Nelson said it was then discovered that these explosives could be used as chemical fertilizer.

“This was the birth of the modern agricultural methods,” he said. “Minus a small circle of people, the USDA and everyone in agriculture accepted this new method.”

Until recently, regenerative agriculture used by Nelson at his farm was deemed “niche” and the phrase “you cannot feed the world this way” was repeated over and over. Nelson, vehemently disagrees.

“We absolutely can change the cycle if we commit to doing so,” he said. “Food doesn’t have to be shipped all over the country; we just need more farmers, and local meat processors and dairies. That’s our goal. Farm House Naturals carries local meats, food products, local soaps and other things from your neighbors. Local farmers and artisans that you can look in the eye, know their name, and shake their hand. You know who your doctor is, which you need a few times a year, but how come we don’t know who our farmers are?”

While some food plants are shutting down and supply chains are breaking, many Americans are worried where their food comes from. Nelsons says his farm is providing a constant and steady solution.

“Food travels for thousands of miles in the world we live in, and it’s not safe, and it’s wrong,” Nelson said. “Frankly, it’s a national security threat.”

Nelson, 33, a first-generation farmer and rancher, says he, along with his wife Brittany, started out as hobby farmers about 10 years ago.

“We started with a few chickens and goats, and now have well over 100 chickens, dozens of pasture-raised hogs at any time, and close to 50 head of cattle,” Nelson said. “We also raise pastured chicken and turkeys.”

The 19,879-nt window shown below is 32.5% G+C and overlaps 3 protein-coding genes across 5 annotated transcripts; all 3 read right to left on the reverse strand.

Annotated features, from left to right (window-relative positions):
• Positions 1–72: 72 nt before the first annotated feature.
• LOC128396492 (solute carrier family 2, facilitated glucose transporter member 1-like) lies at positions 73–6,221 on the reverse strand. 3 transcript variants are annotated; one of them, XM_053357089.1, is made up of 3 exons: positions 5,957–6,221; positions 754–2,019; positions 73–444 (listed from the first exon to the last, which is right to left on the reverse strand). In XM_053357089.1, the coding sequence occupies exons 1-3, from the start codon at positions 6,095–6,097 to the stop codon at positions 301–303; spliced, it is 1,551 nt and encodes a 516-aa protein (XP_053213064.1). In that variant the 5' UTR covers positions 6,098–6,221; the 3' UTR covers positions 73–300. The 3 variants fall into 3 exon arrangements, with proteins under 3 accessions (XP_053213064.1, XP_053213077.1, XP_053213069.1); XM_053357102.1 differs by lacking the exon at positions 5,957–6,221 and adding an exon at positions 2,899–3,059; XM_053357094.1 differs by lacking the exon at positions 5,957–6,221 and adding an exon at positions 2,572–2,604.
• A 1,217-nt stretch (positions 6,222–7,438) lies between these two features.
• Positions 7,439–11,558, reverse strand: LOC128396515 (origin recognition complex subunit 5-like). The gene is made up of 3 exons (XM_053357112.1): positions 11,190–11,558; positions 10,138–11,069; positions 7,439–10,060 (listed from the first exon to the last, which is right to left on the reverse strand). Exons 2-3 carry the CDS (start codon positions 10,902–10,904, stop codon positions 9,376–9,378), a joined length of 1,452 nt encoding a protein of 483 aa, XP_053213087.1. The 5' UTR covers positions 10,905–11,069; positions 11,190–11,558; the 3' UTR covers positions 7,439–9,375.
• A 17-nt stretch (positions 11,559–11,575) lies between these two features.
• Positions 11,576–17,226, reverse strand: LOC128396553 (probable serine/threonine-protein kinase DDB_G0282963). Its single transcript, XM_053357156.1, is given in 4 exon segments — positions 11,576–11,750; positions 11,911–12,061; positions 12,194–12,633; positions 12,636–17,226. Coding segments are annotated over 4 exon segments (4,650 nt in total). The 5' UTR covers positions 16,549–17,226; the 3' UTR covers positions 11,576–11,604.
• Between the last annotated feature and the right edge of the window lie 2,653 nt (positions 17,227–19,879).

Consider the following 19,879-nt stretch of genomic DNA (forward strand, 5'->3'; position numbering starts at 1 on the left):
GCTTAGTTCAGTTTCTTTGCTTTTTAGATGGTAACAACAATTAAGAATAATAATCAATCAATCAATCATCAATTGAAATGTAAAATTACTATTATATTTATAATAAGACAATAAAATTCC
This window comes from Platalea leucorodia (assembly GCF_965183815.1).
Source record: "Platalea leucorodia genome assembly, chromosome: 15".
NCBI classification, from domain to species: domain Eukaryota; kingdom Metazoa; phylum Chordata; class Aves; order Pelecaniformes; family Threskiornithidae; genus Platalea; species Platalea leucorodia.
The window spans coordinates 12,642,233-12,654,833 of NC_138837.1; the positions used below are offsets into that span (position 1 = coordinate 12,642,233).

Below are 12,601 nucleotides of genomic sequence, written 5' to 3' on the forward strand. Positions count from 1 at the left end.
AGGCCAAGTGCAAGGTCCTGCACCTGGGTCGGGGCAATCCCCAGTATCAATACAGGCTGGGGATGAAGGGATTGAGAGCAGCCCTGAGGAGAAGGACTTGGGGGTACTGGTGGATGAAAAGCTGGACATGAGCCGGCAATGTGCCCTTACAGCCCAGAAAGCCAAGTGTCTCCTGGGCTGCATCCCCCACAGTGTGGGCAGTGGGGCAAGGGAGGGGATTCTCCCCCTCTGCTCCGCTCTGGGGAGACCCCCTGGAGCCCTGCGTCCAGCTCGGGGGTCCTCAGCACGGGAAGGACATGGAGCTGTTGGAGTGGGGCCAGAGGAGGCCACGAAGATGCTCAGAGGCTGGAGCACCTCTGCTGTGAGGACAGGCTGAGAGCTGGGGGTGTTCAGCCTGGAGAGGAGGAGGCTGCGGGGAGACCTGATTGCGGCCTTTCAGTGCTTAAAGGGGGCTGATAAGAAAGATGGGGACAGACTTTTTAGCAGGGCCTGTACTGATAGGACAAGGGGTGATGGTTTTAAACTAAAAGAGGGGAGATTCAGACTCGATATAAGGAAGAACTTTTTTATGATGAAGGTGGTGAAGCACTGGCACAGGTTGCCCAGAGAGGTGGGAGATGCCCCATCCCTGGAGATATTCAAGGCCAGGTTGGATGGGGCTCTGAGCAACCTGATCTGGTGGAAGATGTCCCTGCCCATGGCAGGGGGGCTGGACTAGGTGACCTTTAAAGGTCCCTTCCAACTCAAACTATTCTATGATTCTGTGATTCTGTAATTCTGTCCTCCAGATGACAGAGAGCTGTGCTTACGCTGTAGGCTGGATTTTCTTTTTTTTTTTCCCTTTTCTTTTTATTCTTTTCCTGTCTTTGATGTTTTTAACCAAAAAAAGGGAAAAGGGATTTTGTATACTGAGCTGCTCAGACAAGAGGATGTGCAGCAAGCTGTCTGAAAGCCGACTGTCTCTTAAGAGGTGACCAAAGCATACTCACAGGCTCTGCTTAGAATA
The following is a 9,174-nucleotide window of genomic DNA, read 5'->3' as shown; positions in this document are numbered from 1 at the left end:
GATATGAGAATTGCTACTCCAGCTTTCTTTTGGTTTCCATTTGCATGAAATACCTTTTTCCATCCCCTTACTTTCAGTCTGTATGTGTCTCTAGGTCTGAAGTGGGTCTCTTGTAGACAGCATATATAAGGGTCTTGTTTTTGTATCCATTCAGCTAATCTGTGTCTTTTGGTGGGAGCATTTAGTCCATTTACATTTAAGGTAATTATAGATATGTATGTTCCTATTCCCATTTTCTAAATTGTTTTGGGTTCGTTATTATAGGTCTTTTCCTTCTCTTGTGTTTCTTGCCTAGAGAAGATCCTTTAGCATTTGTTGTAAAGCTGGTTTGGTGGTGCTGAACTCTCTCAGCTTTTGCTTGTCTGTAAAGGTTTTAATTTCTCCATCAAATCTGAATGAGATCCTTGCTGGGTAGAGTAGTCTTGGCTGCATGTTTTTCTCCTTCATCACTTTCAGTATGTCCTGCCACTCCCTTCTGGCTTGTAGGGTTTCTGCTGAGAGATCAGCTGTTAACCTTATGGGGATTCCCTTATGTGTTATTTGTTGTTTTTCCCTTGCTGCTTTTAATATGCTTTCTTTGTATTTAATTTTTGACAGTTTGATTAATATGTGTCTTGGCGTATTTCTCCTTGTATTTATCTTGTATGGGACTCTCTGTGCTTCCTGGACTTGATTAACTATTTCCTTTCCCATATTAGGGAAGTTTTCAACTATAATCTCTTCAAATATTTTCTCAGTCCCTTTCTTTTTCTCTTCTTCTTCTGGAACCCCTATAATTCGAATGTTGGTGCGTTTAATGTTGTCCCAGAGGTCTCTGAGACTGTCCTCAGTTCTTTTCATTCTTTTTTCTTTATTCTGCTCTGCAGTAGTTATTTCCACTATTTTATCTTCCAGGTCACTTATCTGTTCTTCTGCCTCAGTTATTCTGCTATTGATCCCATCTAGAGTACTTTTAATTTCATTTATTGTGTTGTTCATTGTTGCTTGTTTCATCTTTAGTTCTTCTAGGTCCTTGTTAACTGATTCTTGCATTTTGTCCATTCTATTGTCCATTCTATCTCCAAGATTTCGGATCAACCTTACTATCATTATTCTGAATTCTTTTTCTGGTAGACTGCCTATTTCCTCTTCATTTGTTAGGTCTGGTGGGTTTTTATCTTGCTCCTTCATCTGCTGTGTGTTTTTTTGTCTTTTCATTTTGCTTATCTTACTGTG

When asked about prices of his products, Nelson conceded they do cost a little more, but within reason.

“In food you have two options. You can buy cheap food and pay the rest at the doctor’s office over a lifetime, or you can buy valuable food that is more nutritious,” he said. “You absolutely do get what you pay for.”

Several of Nelson’s customers often refer to the Nelson’s operation as “their farm” or “their farmers.”

“It’s nice to walk into Farm House Naturals and get fresh farm-raised beef and pork that is just as good as if I raised it myself,” said Scotty Kinder of Whitesville, West Virginia.

“You can taste the difference. Having visited the farm in which these animals were raised, I know first-hand that these animals are raised with plenty of room to roam and graze and are treated well. I definitely recommend taking the drive to Ripley to check them out.”

Tom and Marci Weyer, of Ripley, said it’s important that people support local farmers.

“They will be instrumental in curbing the forecasted food shortage,” Tom Weyer said. “They genuinely care about the quality of food they provide for their customers. We are so thankful to have them in our community. There is nothing like waking up to fresh eggs and steak for breakfast. We will be customers forever.”

“I encourage anyone to reach out to us, schedule a tour of the farm for a class after this crisis is over,” Nelson said. “Come see the farm store. I promise you’ll notice an immediate difference in our methods and food quality.”

To learn more about their farm or the store, check them out on Facebook at or their website at